5 interesting suggestions from Sachin Tendulkar to keep Cricket relevant
For those who love cricket, it is not a sport, but a religion. The obsession with the game never really disappears either, especially if you have played it at some point in your life. One can only imagine what cricketers go through after retirement, especially when had long careers. No career has been longer than the man who played 200 Test matches.
It has been more than a couple of years since the Little Master retired from international cricket. However, he is involved in the game in more ways than one. The man who co-partnered Shane Warne to organise a few games for retired international cricket stars in the USA is constantly thinking about the game.
He keeps coming up with interesting proposals to not only make cricket more exciting but also take it to a greater number of people. The times are a changing and the influence of T20 cricket and a generation that needs everything delivered rapidly has changed ODI cricket and Test cricket for good.
There are plenty of tours and tournaments, and it is hard to keep a game relevant especially if it is played across three formats. Here are five of Sachin’s most interesting and innovative suggestions to keep cricket more dynamic while fixing some of its flaws.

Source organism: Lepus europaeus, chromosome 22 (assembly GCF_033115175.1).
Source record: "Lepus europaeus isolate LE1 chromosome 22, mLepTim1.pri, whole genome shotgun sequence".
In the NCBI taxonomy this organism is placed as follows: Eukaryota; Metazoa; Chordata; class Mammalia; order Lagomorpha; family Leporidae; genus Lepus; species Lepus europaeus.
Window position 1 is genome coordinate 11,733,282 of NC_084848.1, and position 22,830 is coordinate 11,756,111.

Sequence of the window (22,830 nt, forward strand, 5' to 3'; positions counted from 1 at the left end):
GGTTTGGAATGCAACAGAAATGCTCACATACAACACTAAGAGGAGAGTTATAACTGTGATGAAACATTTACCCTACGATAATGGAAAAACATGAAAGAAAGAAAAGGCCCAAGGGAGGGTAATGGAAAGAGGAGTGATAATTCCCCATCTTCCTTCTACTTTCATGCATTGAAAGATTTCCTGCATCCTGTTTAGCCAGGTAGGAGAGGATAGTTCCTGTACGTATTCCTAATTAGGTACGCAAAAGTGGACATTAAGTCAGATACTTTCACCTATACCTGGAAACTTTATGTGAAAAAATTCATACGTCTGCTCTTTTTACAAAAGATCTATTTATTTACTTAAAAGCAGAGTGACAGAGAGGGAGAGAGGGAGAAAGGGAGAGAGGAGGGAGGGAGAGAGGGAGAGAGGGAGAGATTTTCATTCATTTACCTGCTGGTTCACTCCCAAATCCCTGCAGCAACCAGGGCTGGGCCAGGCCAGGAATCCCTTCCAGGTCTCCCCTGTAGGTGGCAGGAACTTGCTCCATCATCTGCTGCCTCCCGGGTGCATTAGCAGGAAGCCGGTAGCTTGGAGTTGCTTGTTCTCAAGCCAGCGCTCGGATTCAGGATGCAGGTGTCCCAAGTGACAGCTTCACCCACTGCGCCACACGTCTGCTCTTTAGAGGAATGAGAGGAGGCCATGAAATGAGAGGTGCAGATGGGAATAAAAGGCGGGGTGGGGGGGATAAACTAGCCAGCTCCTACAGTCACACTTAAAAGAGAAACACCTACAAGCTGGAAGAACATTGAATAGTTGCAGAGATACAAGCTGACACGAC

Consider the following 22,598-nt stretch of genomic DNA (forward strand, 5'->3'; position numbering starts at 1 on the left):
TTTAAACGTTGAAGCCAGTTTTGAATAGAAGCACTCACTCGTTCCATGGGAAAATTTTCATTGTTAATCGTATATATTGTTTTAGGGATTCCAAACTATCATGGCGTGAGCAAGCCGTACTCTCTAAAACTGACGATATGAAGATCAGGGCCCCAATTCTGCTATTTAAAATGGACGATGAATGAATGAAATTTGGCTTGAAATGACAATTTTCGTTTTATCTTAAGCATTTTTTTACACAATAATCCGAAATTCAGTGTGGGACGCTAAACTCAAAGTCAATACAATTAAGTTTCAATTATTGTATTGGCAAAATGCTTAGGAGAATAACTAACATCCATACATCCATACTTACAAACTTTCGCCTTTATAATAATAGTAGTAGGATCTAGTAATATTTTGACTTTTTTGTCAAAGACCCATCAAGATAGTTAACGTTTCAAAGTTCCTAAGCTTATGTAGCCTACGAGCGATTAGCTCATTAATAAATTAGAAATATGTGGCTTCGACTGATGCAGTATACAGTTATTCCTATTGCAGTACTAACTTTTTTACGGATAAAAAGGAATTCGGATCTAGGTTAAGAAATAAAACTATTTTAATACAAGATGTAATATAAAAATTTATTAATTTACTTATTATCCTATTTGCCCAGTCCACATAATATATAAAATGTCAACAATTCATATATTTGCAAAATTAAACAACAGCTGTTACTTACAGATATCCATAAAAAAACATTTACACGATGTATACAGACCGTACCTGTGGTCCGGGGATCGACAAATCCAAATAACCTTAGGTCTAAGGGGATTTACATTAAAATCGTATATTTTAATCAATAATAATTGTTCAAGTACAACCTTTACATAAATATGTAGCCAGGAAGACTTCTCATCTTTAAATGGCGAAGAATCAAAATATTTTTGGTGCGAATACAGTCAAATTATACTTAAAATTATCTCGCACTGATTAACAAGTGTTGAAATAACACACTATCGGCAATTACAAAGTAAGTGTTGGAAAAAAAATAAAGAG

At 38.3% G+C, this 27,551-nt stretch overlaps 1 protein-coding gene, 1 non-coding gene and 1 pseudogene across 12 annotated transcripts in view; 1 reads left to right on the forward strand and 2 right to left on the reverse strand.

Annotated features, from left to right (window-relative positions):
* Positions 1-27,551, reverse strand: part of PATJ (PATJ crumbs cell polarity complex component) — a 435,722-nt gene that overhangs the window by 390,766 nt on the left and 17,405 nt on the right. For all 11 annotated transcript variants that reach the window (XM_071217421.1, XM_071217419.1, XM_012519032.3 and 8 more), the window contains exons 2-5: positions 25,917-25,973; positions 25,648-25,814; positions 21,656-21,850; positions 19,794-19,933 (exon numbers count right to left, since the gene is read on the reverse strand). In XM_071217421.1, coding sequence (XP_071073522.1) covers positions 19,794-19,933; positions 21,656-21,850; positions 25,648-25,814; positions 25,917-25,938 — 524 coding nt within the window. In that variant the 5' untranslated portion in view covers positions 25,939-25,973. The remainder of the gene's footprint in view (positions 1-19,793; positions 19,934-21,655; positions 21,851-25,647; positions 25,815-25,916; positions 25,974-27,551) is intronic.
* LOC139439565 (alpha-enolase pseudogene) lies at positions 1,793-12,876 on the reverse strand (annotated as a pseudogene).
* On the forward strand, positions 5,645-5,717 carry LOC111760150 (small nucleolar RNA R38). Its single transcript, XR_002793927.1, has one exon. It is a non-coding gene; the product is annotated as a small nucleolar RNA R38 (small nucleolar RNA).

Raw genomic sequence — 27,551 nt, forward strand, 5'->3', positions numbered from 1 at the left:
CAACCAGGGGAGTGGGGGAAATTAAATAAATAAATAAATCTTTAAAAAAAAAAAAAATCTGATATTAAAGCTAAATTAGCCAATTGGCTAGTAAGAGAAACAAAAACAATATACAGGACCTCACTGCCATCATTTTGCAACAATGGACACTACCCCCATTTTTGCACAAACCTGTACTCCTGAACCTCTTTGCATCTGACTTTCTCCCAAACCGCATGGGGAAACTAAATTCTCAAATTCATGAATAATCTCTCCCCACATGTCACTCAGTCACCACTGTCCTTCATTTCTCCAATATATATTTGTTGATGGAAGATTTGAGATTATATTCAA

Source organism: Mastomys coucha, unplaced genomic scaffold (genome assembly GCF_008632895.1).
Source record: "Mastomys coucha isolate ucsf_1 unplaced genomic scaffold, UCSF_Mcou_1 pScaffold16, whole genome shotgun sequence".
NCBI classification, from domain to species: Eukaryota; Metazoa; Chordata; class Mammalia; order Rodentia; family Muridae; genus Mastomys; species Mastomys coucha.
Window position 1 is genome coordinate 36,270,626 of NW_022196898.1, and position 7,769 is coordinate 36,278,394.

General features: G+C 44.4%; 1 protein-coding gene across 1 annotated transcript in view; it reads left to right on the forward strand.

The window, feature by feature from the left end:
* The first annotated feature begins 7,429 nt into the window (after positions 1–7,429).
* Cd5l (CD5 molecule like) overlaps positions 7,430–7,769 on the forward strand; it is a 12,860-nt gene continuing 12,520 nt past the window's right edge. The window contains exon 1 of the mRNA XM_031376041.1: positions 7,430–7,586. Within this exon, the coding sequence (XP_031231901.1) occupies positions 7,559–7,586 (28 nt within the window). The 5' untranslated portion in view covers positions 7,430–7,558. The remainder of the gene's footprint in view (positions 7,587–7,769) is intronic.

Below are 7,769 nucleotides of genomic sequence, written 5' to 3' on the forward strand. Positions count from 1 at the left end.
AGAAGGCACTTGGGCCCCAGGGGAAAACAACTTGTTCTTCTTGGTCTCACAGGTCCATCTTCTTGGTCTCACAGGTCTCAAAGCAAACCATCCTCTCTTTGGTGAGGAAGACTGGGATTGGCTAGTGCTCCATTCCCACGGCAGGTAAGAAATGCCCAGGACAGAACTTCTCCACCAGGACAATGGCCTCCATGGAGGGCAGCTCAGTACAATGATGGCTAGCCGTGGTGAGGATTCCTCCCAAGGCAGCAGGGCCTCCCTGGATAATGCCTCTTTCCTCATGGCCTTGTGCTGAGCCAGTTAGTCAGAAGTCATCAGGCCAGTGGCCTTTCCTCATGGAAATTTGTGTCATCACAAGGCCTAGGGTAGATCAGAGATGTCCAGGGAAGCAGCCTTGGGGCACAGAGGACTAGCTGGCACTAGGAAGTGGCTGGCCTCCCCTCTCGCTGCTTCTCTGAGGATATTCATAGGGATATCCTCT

#1 Two pitches, two different balls
The most recent of his suggestions was around how India viewed its premier domestic tournament, the Ranji Trophy. Sachin suggested that every match be played on two different tracks – the first and second innings on a green top and the third and fourth on a turning track.
Sachin had also suggested, considering how Indian bowlers struggle abroad, that domestic matches be played with two balls – a Kookaburra ball that Indian spinners find hard to grip and the indigenous SG Ball. The suggestion has merit when you consider how Indian batsmen suffer abroad when the ball is doing a lot off the pitch and at pace.
However, the implementation could be difficult considering preparing two pitches side by side on the same ground and preventing fielders from running on the second one while the first is being played on is tough.
Secondly, it could be problematic when teams are looking for wins and overall improvement of players, in the long run, is not exactly on their mind. It is food for thought for the domestic cricket administrators and can help batsmen and bowlers get the first-hand experience of batting on all kinds of surfaces.